Tax Conundrum: How to Handle the Purchase of an “S” Corporation


treasure-chest.jpgApproximately one-third of all banks in the United States are organized as subchapter S corporations. Since a potential buyer is likely to encounter a seller that is a subchapter S bank, it is important to understand the unique tax consequences to the selling corporation and its shareholders. For example, the selling shareholders may seek concessions, in the form of additional consideration, to reimburse them for any additional tax liability they might incur based upon the chosen structure. Board members, whether representing the seller or buyer, will need to consider these tax issues in order to properly evaluate a proposed acquisition structure and obtain the desired results.

Any buyer purchasing a corporation at a premium typically prefers to structure the transaction in a way that allows the buyer to receive a “stepped-up basis” in purchased assets. In other words, the buyer wants to directly allocate the amount paid for the corporation’s stock to the acquired assets for tax and accounting purposes. While this treatment may be required under U.S. generally accepted accounting principles, it does not automatically apply for federal income tax purposes. In fact, a buyer acquiring the stock of a corporation generally will take a carryover tax basis in purchased assets, as opposed to a stepped-up tax basis, thus potentially leaving tax dollars on the table. While a buyer can purchase assets directly without purchasing stock in order to receive this stepped-up tax basis, it might not always be practical (or permissible) to structure a transaction this way. So what’s a buyer to do?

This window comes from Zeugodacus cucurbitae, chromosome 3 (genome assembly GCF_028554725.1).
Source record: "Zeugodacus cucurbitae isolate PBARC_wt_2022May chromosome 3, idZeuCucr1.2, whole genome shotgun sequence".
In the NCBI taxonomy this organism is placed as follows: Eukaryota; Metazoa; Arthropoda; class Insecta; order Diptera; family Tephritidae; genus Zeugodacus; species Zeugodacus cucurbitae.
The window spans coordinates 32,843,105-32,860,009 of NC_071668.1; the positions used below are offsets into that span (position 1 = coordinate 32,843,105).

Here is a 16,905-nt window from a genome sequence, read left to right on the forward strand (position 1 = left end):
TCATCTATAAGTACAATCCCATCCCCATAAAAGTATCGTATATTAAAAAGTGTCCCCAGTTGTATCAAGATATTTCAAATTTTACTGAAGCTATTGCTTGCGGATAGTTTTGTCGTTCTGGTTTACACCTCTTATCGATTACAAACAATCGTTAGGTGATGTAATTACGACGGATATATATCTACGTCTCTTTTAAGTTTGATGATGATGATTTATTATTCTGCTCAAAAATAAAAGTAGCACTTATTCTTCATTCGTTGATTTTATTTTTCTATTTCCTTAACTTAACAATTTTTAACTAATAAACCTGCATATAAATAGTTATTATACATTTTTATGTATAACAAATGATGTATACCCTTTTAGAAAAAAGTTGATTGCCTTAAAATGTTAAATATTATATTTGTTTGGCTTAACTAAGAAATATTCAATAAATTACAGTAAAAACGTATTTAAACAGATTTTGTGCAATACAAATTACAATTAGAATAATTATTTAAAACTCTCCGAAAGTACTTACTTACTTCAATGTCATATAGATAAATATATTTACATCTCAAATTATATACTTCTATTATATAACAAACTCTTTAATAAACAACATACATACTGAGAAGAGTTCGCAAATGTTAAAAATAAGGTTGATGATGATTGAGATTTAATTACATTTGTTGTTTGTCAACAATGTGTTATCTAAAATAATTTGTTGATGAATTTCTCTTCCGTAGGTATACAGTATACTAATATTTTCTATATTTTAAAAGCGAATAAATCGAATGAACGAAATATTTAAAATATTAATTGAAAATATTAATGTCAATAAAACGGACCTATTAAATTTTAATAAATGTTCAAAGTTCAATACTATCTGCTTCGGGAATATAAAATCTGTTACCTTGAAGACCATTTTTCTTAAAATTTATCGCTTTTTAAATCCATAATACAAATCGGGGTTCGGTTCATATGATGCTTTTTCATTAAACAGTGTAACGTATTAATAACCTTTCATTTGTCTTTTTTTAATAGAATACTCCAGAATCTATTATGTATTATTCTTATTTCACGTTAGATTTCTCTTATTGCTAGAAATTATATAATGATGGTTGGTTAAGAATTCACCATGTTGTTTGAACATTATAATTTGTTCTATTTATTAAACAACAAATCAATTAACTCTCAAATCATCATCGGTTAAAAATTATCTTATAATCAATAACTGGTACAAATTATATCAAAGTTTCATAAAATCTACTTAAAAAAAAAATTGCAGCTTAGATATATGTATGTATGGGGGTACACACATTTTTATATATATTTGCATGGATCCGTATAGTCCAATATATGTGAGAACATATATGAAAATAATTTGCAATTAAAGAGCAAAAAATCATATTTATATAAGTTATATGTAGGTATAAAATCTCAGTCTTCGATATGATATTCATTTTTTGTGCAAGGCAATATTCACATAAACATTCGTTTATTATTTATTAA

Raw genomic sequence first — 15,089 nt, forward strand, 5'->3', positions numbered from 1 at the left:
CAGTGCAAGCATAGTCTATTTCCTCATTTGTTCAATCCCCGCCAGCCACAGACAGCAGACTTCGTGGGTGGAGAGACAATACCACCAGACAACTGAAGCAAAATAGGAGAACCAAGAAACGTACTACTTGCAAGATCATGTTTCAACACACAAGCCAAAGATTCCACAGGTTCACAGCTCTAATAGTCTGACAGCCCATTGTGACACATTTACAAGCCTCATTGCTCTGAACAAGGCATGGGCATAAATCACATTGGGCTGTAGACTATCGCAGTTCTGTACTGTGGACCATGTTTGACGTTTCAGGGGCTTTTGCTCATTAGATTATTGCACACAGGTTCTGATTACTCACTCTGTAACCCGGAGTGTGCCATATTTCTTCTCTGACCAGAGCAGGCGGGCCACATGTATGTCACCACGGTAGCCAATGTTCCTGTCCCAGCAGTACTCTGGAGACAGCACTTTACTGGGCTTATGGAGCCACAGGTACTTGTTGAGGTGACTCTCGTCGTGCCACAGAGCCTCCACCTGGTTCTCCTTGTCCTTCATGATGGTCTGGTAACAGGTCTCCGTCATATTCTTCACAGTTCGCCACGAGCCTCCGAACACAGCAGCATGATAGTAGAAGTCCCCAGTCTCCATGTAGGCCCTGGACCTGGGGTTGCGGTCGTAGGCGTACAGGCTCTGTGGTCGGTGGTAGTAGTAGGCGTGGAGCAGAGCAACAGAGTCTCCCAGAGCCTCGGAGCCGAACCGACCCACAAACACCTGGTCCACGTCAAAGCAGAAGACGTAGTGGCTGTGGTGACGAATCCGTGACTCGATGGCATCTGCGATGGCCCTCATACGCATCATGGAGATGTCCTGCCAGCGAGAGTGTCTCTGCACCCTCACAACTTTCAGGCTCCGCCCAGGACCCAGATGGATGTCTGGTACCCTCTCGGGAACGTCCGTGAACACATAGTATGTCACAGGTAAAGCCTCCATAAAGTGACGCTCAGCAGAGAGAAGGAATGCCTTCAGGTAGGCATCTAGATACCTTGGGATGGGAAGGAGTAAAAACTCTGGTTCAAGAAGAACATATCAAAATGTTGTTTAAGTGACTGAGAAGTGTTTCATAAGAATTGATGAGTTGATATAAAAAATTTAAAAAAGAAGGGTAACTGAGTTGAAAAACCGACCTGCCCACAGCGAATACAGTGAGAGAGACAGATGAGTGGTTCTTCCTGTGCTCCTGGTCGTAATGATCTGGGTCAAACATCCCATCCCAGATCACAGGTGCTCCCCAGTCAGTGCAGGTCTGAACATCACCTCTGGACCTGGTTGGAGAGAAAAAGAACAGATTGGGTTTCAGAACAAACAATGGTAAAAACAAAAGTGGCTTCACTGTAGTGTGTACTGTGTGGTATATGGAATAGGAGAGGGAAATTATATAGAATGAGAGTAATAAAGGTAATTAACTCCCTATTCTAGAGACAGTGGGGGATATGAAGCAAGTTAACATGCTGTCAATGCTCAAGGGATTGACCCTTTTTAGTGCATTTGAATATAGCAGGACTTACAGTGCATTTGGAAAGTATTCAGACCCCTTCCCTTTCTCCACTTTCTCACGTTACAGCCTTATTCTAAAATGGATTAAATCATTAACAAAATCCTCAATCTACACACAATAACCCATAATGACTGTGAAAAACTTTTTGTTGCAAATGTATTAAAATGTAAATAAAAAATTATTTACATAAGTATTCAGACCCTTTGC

Internal Revenue Code Section 338(h)(10) provides a special election for “qualified stock purchases,” which are defined as any transactions, or series of transactions, in which at least 80 percent of the stock of one corporation (the target corporation) is purchased by another corporation (the acquiring corporation) during a 12-month period. If the election is made, a purchase of target corporation stock is treated as though the acquiring corporation directly purchases the assets of the target corporation. In other words, the purchase of the stock is disregarded for tax purposes—and for tax purposes only.

There are two situations in which a Section 338(h)(10) election can be made:

  1. The target corporation is a subsidiary in a consolidated group; or
  2. The target corporation is a subchapter S corporation.

It is the latter of these two situations that is more common among bank holding company acquisitions.